How to Save Money in Your Business

It takes money to make money, and as a business owner, you know that saying to be true. Running a successful business is expensive, so take every opportunity you have to save money. And there are many.


Marketing is important, but you don’t need to spend a lot on full-page ads in The New York Times. In fact, at least in the early stages, you need spend very little, or even none at all on formal marketing. The digital world provides a lot of free opportunities, especially social media. A well curated and active social media profile is more than just social. It can generate leads, spread your brand awareness, and foster loyalty with your existing customers. And all for free. Join online communities, groups, forums, and discussion boards. Be part of the conversation (but avoid the temptation to simply promote yourself all the time).  

Customer testimonials are another free option that is tremendously popular and effective. Ask your existing clients - especially right after a positive experience - for a few sentences on their experience. Then, highlight those testimonials on your website (you do have one, right?) and social media accounts.

Offer your expertise in your area and online. Write a piece for the local paper or community newsletter. Teach a free class at the library. Speak at a local school.

These are all fantastic and free channels for increasing your visibility and authority, and that it tremendously valuable.


There are so many options and channels for outsourcing these days. Everything from HR to accounting, from customer service to design, from marketing to social media management can be outsourced for a fraction of the cost it would take to hire a full-time employee. Depending on your niche and objectives, you’ll want to keep some things in-house, but at least examine what’s out there.

Free (or Low Cost) Services and Products

Almost everything has some sort of free, open source, or cheap(er) alternative in the digital realm. Instead of paying for the Microsoft Office Suite (Word, Excel, PowerPoint), consider the free OpenOffice Suite, or Google Drive. Instead of running Windows on all your computers, take a look at the free Linux operating systems. Instead of buying Adobe Photoshop, explore GIMP. No matter what you need, simply google “free alternatives to [blank]” to instantly see what’s out there.

Buy Used

Office equipment and computers are expensive, but there is a thriving market for used, second-hand, and refurbished products that cost considerably less. Worth the time and effort to look around.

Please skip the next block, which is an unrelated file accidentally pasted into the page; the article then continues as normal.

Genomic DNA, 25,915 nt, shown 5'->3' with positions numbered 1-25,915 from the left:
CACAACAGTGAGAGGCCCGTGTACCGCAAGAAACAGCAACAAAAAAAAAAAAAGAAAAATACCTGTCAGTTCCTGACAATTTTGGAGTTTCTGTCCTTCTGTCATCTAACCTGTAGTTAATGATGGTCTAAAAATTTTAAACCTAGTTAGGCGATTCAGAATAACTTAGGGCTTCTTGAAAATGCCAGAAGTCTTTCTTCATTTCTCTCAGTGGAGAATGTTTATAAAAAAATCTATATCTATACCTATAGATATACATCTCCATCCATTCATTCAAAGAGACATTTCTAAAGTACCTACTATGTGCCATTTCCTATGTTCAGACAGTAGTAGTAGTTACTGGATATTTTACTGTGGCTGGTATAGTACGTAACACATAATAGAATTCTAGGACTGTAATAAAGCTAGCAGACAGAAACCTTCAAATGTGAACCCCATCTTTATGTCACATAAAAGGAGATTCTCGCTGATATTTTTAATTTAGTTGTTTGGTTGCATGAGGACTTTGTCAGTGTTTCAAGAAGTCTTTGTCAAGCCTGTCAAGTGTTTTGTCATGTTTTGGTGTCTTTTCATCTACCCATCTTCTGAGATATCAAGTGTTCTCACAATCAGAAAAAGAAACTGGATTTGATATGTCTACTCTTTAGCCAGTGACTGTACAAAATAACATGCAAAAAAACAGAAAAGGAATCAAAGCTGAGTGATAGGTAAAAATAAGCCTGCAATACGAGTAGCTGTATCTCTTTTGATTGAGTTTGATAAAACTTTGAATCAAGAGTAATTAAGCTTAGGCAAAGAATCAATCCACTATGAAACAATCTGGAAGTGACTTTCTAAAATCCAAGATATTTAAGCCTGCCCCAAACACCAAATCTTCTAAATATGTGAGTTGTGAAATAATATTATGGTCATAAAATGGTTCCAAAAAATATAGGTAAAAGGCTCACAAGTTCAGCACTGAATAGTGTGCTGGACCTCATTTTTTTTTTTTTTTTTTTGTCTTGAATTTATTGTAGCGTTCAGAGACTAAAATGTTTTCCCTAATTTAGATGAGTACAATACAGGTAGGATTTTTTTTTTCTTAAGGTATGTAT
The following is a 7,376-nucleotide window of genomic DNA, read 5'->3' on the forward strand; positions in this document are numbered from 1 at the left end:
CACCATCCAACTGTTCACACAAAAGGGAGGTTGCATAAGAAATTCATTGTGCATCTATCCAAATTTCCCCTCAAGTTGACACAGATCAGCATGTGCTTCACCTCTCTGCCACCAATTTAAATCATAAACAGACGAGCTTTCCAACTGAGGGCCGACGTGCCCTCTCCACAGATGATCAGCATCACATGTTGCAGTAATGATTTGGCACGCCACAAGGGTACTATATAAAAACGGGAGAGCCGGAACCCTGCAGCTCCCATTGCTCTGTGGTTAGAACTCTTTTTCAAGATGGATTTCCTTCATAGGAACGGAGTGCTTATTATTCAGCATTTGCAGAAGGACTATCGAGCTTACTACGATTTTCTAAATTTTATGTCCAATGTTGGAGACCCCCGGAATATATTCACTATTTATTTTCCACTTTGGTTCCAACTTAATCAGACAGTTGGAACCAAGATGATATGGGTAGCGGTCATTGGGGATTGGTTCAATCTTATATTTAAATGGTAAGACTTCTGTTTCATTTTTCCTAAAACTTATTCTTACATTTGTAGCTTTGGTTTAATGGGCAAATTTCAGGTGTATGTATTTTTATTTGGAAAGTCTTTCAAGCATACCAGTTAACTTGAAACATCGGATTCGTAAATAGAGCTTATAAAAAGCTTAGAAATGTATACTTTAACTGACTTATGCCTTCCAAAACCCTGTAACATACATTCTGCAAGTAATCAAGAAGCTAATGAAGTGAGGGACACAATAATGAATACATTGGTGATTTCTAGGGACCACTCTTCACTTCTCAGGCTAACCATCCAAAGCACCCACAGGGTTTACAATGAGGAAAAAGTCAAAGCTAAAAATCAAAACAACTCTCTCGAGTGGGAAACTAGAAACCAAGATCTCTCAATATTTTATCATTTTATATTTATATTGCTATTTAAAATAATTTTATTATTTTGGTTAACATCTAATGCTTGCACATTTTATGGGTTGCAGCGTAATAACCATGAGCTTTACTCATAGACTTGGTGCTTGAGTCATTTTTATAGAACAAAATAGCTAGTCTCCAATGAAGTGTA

Go Paperless

You’ll very rarely need a hard copy (i.e. paper) of any document anymore. Utilizing the digital universe and eliminating (or reducing to its bare minimum) paper has many advantages: you’ll save money by not having to buy computer/copier paper, printers, and ink cartridges, you’ll increase efficiency by having your documents and files in the cloud (Dropbox, Google Drive, OneDrive) and instantly accessible to everyone and everywhere, and you can send invoices, receipts, purchase orders, memos, and so on at the touch of a button via email. Employees and customers can even digitally sign documents with free digital signature services like Hello Sign.


If you have a physical office, consider switching to shared space to lower costs, or if it’s just one and one or two other employees, think about working from home or your local library.

The same goes for retail space. Examine all options...switching to a smaller space, negotiating with your landlord, changing from a store to a kiosk or cart can all save big in the long run. Every situation is different, of course, so evaluate the choices and go with what works best for yours.  

Join Associations and Industry Groups

These groups often have free newsletters, and typically provide discounts for their members on everything from insurance to advertising. Plus, you’ll be networking and making connections.

Other Avenues to Explore

  • Just ask. Suppliers, vendors, landlords all want to maintain their relationship with you. Asking for a discount may not always get you one, but not asking is guaranteed to get you nothing, too.
  • Tax Deductions - Best left to an expert (like your outsourced accountant), but business expenses are often tax deductible.
  • Government Grants - not saving so much as getting, but government grants for small businesses (either local, provincial/state, or federal) may be available to you.
  • Lower interest rates - compare available business credit card and loan interest rates. They are not all the same. Again, just asking for a lower rate will often get you one. Call your current corporate card company and ask for a reduced interest rate.
  • Inquire with your suppliers about existing discounts they provide for bulk purchases or early payment of invoices.   

The savings are there. Look for them. Ask for them. Explore the available avenues, channels, and options. Saving more is the same as making more, so it should definitely be part of your business strategy and plan.

Photo Credit: Ken Teegardin via Flickr

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